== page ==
I was planning to take the cheap mortgage way into FIRE time, that may well change now.

    Yep inflation may be reducing what I could spend that 50k on outside of the mortgage, but it’s there for my mortgage and as long as it’s ticking above the mort% rate then I’m winning/sleeping at night.

    The 50k came from cashing in some portfolio when shares hit high and the signs in the above article mentioned on this site things could change. I didn’t want to be greedy and have something to service that debt so I could sleep easy

    Call it luck, call it good planning, me I’m paranoid and risk adverse. Cant win them all though.

  • 15 Seeking Fire June 17, 2022, 12:48 pm

    “My houses and couple of BTL have all been excellent no stress investments over the 20 years I’ve owned property, I consider them like government bonds… they won’t make you rich over night, but will allow you to sleep soundly”.

    In a world of declining bond yields over the past twenty years, I’m not surprised 🙂

    Andrew – somewhat flippant response by me to a challenging problem. My point is your margin of safety as you have set out doesn’t seem very significant.

  • 16 PC June 17, 2022, 12:56 pm

    @Doodle Zack in 1992 in the run up to the UK falling out of the ERM, 16 to 18% sounds right, on the last day rates went up 2% in a day. Afterwards rates dropped back quickly maybe to 10 to 12%

  • 17 DavidV June 17, 2022, 1:48 pm

    If we are reminiscing on historical mortgage rates, I paid 13.75% when I bought my house in 1981. Two months later this jumped by 2% to 15.75%. These rates were 0.5% higher than the standard rate (the lenders – almost exclusively building societies then – were in a cartel), as I had a ‘larger’ mortgage (over £15,000!). You did get tax relief on the interest payments in those days.

  • 18 Brod June 17, 2022, 2:17 pm

    Well, for once, makes me glad to be old and risk averse.

    I’ve always been in the “pay off your mortgage” camp. The security and feel good factor is unbeatable. Our small £55k (?) offset mortgage is almost entirely covered. Apart from about £6k which is costing us £250 a year. Time to do something about that…

    @Andrew – please ignore the paragraph above! But I think I’m siding with Seeking Fire. In this tightening cycle, your margins don’t look great. I appreciate the desire for stability/being invested in your home, but what about potential job losses? That’s the killer. In the 90s crash, banks usually worked with people who weren’t able to make full payments but managed something, but if you lose one (or both!) jobs, how will you manage to make any payments?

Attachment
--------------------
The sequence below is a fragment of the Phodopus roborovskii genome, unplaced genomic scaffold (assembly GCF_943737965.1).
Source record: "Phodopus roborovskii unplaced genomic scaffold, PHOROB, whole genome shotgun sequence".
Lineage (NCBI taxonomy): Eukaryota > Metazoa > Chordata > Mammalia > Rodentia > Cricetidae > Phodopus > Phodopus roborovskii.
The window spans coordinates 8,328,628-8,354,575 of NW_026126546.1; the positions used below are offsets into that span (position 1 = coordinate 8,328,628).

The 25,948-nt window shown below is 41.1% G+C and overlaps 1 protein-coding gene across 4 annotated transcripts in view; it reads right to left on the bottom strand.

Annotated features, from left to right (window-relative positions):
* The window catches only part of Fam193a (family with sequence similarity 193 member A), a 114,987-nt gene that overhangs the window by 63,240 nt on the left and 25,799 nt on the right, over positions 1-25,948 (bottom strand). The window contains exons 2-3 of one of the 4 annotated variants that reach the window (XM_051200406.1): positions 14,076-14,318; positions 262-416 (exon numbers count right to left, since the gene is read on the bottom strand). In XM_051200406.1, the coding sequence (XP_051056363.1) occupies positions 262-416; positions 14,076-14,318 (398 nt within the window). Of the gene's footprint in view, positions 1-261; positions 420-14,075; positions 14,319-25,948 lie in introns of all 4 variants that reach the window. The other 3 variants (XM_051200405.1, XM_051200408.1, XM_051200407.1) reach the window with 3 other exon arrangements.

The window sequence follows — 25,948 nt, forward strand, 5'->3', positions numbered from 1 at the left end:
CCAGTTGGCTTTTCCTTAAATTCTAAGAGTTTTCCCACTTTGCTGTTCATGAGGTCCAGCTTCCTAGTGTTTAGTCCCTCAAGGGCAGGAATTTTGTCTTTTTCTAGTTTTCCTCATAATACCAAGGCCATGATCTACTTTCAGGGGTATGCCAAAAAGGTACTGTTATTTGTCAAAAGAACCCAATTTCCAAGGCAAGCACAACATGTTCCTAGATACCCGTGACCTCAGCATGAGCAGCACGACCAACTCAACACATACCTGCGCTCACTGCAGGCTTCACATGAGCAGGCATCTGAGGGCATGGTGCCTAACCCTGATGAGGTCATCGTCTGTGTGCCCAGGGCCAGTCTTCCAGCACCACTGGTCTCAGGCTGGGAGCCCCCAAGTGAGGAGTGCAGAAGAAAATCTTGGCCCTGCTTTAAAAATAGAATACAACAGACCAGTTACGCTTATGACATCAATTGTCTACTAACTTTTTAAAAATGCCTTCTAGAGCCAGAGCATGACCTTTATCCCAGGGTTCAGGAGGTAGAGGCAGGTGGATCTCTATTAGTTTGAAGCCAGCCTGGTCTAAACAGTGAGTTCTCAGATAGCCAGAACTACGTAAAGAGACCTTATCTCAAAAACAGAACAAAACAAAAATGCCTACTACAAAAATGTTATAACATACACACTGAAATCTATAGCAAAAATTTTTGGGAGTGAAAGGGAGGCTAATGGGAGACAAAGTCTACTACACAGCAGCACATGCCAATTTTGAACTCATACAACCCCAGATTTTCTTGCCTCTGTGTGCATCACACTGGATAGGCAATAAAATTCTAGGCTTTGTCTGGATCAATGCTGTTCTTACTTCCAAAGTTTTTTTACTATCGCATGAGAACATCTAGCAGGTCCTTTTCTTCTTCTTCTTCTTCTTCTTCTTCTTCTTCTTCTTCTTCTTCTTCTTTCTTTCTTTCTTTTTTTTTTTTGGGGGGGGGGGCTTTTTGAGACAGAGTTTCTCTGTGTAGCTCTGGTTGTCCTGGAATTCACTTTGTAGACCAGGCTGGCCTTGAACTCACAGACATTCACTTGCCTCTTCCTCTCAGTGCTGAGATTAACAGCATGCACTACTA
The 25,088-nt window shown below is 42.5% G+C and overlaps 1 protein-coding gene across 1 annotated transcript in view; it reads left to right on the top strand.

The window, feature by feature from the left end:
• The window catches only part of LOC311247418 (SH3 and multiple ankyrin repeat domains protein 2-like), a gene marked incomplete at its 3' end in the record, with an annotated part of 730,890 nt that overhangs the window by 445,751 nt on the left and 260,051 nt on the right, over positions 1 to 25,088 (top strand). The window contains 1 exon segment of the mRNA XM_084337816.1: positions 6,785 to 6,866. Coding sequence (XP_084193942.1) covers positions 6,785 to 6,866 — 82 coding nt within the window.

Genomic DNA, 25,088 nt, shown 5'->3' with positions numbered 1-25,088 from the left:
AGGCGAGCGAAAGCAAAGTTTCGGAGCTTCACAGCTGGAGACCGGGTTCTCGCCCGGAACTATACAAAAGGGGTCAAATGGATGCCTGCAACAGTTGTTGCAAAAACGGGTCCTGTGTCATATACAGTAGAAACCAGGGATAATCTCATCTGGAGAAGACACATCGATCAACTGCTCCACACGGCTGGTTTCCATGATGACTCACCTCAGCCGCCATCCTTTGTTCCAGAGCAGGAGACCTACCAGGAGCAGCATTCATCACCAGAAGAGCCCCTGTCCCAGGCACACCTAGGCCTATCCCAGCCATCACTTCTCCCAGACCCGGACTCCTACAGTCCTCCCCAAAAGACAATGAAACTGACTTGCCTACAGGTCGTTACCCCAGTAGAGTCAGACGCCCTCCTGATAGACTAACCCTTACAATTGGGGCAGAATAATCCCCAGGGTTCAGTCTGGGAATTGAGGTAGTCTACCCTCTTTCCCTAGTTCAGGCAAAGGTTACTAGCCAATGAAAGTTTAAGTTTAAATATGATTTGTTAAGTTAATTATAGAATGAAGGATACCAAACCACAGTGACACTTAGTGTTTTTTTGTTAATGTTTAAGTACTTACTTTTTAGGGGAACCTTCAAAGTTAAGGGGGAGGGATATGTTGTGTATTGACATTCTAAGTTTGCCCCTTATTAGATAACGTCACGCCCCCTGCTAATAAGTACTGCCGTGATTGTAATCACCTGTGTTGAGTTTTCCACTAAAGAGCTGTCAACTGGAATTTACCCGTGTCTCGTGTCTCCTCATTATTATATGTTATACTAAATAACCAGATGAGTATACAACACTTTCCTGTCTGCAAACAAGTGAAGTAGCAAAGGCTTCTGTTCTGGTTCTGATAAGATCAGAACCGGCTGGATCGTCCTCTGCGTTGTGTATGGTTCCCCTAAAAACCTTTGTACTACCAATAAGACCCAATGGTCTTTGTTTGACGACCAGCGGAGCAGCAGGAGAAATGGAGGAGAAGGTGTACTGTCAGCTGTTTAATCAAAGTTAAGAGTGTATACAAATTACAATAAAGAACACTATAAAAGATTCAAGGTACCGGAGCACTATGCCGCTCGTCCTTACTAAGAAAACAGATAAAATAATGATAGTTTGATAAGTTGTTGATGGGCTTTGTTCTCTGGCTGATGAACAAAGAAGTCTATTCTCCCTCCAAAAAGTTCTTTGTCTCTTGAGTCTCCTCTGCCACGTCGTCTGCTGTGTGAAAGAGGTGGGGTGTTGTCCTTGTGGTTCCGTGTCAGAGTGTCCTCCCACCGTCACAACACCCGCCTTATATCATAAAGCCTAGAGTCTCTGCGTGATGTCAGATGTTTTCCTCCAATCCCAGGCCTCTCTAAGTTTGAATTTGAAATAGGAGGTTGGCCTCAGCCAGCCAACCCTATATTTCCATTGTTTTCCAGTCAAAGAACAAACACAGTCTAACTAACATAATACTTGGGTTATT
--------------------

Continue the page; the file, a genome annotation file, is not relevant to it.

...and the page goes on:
18 months of rent payments in Stamp Duty is a lot. Especially for a “5 year house” because you’re potentially/probably going to be doing it again soon. Are you saving significant money over renting?

    And I think increasing rates are going to wreck havoc on leveraged BTL. Yes, people have to live somewhere, but prices are made at the margin so just 2 or 3% of tenants deciding to share 2 couples in a 2 bed rather than rent two 1 or 2 bed, move back home, sofa surf, drop out and travel the world, live in a caravan, could have a significant effect. Could you be in negative equity? For years and years?

    I can’t relate to the “sick to death of renting and paying some barstewards pension” feeling (if that’s what you have), but can you wait 6 months to see which way the wind blows? If rates are rising, presumably people will not get the amount needed to buy. And aim for a 10 or 20 year house? I appreciate you’ll probably lose your mortgage offer, but it might be worth considering.

    Whatever you decide, suerte!

  • 19 Andrew June 17, 2022, 2:29 pm

    @Brod Renting a similar home would be a couple of hundred quid a month cheaper , at best, in the same area, but that’s comparing the repayment and not the interest cost.

    The interest component of this mortgage is cheaper than our current rent by ~£200/mo and we’re moving up from a 2 bed flat to a 3/4 terrace with a garden.